Hospitals do not follow the 1995 or 1997 documentation guidelines for reporting their facility services; national facility E/M coding guidelines do not exist. There is, however, a set of standards, and each facility is responsible for developing and using its own internal E/M code assignment guidelines. These guidelines are based on the intensity of the service(s) documented and provided. However, coders must be careful because the level of E/M assigned for professional services will not always match the facility E/M level.
The American College of Emergency Physicians (ACEP) offers an easy method for assigning E/M levels for EDs, basing levels on possible interventions and including potential symptoms/examples to support those interventions. An article and corresponding E/M guide can be found on ACEP’s website (www.acep.org).
In the E/M grid provided on the ACEP website, levels are building blocks: The higher E/M levels could include interventions from the lower levels. For example, let’s take a look at the options for patients treated for trauma. According to ACEP’s E/M grid:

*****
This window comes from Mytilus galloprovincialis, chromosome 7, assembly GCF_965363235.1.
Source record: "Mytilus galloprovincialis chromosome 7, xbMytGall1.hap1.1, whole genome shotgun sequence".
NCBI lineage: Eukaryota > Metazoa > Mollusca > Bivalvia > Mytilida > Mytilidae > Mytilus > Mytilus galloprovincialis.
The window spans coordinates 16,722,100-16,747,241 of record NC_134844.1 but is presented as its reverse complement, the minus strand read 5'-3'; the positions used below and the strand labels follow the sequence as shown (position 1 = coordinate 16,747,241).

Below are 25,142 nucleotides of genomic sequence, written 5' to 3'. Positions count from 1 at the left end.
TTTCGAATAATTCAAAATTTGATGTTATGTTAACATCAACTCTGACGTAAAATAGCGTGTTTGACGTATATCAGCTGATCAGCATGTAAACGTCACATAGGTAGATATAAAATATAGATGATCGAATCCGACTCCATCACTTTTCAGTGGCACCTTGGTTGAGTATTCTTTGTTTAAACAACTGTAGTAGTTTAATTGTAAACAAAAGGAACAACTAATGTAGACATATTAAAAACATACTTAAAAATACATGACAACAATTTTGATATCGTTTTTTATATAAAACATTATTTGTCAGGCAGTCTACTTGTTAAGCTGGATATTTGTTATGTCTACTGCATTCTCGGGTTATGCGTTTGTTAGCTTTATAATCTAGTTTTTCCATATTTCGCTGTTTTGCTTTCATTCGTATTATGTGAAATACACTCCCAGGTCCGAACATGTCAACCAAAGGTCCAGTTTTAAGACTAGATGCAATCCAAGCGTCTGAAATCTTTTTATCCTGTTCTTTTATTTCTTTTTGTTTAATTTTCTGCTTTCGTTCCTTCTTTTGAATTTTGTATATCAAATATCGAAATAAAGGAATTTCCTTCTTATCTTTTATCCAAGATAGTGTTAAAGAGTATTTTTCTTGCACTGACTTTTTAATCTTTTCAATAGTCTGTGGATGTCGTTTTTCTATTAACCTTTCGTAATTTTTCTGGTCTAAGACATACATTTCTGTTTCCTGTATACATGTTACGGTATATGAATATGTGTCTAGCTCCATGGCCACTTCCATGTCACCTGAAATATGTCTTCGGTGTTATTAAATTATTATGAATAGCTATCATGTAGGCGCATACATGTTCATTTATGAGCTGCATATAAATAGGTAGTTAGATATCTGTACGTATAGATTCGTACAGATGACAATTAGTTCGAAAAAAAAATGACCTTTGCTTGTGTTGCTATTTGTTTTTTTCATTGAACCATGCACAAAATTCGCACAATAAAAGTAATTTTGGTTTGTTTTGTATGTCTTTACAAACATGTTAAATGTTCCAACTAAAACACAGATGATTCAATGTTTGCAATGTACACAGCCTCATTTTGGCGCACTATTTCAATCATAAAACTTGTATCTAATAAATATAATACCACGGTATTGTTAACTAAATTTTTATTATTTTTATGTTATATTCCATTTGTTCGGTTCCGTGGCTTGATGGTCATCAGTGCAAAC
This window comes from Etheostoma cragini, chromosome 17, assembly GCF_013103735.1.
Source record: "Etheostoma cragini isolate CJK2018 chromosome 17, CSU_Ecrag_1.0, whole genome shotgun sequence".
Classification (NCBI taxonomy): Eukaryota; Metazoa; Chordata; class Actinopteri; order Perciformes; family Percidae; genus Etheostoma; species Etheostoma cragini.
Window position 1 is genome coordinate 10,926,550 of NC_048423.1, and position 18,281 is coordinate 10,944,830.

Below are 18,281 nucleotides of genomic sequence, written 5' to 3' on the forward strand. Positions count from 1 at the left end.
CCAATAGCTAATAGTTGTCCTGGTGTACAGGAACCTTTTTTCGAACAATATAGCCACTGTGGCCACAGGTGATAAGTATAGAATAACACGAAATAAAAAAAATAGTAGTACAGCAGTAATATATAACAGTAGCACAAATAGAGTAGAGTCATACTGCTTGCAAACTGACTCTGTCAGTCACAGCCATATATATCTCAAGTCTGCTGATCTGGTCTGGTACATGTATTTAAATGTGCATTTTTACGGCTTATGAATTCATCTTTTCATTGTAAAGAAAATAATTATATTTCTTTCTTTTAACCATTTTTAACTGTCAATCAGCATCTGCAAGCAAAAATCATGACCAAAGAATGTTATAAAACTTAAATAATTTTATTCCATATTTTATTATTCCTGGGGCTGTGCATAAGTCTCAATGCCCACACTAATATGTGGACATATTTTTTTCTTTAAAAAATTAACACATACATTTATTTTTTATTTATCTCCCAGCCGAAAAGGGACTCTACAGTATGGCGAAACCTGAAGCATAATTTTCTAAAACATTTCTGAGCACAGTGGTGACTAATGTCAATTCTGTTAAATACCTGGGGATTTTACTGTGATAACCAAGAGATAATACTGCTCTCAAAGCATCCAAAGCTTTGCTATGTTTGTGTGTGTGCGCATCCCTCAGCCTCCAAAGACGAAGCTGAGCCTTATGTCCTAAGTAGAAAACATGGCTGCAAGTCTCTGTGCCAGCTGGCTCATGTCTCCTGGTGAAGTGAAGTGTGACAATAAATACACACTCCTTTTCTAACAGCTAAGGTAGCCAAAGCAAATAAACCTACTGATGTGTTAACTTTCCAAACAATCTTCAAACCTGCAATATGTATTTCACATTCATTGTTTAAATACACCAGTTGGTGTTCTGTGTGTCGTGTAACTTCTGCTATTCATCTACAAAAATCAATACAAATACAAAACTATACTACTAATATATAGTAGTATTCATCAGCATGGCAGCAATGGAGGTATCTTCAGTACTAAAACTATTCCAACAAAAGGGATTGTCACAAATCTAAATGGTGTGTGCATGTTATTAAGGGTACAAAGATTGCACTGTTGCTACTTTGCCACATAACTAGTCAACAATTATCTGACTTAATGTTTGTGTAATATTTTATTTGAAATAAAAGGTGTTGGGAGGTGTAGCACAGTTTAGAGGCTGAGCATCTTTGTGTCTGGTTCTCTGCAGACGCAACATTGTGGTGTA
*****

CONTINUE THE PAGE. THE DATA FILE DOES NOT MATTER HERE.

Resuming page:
- A patient seen for a simple trauma with no X-rays is reported with 99282 Emergency department visit for the evaluation and management of a patient, which requires these 3 key components: An expanded problem focused history; An expanded problem focused examination; and Medical decision making of low complexity.
- A patient seen for a minor trauma (with potential complicating factors) is reported with 99283 Emergency department visit for the evaluation and management of a patient, which requires these 3 key components: expanded problem focused history; An expanded problem focused examination; and Medical decision making of moderate complexity.